FIG. 17 shows a circuit structure for conducting a series of operations defined in the above paragraphs (1)-(6). More specifically, FIG. 17 shows a detailed structure of the graphic controller 102 shown in FIG. 1, which is functionally provided with a CPU unit 51, a VRAM unit 52 and a sequencer unit 53.

The CPU unit constitutes a control center of the graphic controller 102 and functions as the instruction source of image data generation.

The VRAM unit 52 comprises a VRAM 521 and a VRAM timing signal generator 522 and functions as a memory for storing image data.

The sequencer unit 53 comprises a first address switch 531, a second address switch 532, a 400-line counter 533, a scanning counter (8-line counter) 534, a 50-line counter 535, a flag memory 536, a sequencer 537, an input/output port 538, and a 800-dot counter 539. The sequencer unit 53 controls the access of the CPU unit 51 to the VRAM unit 52 and also the VRAM unit 52 with respect to image data transfer to the display panel 103.

A VA signal for access to an address in the VRAM 521 is an address signal selected from a BA signal, an ADR signal and an RA signal as follows:

(1) BA signal: A VRAM address signal for access to a partial rewriting drive of the display panel 103.

(2) ADR signal: A VRAM address signal at the time of image data generation from CPU 51.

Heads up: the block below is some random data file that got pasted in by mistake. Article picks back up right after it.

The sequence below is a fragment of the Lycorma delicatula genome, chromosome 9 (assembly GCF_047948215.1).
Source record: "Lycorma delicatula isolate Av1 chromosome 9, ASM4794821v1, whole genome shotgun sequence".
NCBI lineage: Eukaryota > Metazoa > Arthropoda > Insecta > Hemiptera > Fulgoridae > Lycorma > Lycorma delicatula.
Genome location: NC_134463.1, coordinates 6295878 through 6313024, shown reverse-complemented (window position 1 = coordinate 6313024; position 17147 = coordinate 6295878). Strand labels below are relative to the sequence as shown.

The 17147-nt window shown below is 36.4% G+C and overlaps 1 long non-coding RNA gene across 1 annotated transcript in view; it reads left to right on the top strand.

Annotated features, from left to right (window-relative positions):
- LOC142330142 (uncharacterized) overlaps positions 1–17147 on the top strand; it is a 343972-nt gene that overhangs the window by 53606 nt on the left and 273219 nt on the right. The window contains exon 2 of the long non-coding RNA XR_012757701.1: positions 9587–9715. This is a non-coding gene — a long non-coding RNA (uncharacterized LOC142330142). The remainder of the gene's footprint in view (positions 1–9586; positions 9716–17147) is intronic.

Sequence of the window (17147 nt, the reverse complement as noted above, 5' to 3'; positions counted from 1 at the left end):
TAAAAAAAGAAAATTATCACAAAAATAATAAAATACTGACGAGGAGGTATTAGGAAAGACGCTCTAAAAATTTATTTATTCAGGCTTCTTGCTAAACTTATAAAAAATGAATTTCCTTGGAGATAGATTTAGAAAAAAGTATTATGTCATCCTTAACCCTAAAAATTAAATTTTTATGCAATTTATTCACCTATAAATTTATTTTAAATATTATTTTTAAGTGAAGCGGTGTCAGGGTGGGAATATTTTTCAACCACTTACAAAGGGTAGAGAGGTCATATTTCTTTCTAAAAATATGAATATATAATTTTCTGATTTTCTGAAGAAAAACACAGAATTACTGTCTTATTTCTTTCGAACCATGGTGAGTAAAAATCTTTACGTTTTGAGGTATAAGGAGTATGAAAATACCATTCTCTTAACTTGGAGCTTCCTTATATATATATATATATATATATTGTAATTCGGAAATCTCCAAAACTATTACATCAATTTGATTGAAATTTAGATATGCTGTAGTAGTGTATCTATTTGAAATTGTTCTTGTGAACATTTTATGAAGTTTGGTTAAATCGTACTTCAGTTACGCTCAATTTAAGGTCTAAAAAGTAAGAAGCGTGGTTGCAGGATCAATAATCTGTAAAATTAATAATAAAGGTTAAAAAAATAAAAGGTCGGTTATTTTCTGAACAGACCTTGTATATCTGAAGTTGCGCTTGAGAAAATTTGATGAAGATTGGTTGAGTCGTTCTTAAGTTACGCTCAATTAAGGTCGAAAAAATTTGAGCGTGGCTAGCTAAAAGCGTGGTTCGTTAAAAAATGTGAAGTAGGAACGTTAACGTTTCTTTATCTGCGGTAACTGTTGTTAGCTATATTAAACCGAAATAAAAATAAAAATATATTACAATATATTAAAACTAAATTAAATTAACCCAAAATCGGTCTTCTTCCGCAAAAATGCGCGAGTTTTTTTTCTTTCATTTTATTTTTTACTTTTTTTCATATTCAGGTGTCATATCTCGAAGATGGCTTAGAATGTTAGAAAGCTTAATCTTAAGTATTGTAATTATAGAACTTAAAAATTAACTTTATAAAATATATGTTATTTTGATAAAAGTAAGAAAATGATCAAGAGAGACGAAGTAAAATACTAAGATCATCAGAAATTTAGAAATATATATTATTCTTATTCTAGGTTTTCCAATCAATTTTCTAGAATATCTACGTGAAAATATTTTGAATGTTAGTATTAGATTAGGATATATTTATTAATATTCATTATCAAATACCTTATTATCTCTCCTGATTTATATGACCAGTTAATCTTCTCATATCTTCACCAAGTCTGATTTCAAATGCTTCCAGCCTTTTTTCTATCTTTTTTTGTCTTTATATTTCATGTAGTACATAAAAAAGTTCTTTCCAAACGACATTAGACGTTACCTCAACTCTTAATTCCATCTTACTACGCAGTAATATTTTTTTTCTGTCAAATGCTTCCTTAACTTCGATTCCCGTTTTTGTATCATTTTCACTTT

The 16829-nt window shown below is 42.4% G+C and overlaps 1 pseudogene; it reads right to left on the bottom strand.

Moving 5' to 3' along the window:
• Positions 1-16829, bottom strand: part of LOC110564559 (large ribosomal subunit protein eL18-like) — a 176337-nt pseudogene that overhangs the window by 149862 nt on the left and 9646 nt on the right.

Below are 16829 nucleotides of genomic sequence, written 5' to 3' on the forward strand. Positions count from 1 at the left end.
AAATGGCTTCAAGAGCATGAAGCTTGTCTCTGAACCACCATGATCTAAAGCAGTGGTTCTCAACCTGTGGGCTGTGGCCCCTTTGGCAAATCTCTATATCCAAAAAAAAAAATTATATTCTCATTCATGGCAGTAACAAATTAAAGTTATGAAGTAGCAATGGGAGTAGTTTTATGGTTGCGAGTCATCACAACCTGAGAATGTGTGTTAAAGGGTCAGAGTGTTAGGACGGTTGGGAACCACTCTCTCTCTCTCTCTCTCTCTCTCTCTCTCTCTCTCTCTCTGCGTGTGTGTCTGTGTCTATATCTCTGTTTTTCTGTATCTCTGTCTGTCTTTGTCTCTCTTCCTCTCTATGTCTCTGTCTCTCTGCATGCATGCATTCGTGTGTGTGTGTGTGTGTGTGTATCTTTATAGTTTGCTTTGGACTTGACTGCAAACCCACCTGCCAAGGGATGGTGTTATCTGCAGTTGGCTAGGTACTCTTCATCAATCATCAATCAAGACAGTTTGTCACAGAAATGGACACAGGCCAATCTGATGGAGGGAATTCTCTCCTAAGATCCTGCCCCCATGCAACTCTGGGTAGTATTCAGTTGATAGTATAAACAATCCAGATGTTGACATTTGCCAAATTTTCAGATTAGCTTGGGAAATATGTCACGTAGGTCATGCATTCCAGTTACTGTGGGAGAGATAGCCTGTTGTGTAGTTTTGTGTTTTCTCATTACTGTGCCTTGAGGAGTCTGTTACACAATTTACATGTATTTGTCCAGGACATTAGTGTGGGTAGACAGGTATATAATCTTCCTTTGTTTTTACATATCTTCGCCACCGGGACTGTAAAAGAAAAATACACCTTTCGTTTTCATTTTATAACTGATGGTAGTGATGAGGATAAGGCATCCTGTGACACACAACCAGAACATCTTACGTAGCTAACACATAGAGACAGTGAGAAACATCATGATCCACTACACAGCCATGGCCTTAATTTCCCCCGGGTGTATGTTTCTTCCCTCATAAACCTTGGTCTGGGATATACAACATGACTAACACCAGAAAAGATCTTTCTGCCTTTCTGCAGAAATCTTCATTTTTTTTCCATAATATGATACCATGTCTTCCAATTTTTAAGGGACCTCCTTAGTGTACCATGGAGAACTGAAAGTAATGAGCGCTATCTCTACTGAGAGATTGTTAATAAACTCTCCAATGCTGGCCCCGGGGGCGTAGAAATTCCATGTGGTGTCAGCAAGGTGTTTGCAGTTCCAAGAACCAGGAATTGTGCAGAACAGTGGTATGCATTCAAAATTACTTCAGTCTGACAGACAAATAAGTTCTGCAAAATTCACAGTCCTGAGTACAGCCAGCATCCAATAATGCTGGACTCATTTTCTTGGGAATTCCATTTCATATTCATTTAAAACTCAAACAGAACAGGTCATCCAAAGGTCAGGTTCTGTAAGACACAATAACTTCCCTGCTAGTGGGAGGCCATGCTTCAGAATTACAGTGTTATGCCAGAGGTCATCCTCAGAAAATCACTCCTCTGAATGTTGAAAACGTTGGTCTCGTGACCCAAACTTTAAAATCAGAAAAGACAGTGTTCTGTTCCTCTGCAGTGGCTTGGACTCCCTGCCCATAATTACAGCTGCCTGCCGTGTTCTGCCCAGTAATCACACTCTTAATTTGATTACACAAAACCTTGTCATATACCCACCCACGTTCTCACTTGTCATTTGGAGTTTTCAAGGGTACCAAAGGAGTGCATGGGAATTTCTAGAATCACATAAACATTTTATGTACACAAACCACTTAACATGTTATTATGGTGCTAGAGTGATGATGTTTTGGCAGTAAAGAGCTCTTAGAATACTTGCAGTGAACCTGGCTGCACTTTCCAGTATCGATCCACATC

(3) RA signal: A VRAM address signal for access to a whole area scanning drive of the display panel 103.

The above-mentioned BA signal, ADR signal and RA signal are subjected to selection by the first address switch 531 to be outputted as a VRAM address VA signal. The first address switch 531 is controlled by the sequencer circuit 537.

The scanning counter 534 is a counter for defining a scanning scheme and counts the number of scanning lines in jump-scanning for the refreshing drive. In this embodiment, the scanning lines are jump-scanned 7 lines apart.

The 50-line counter 535 defines the number of scanning lines in one field of the refreshing drive. In this embodiment, 400 scanning lines are Jump-scanned 7 lines apart and are frame-scanned in 8 fields, so that 50 scanning lines are counted to make one field. The 400-line counter 533 counts a prescribed number of scanning lines (set to 400 lines in this embodiment) and functions as a frame counter in the whole display picture scanning. In the partial rewriting drive, the 400-line counter 533 generates scanning line address data for the partial scanning of scanning lines and causes an access to the VRAM address.

The second address switch 532 is a circuit for selecting either one of the BA signal and ADR signal for access (FA) to the flag memory 536. The two kinds of the flag memory address signals are selected by the sequencer circuit 537.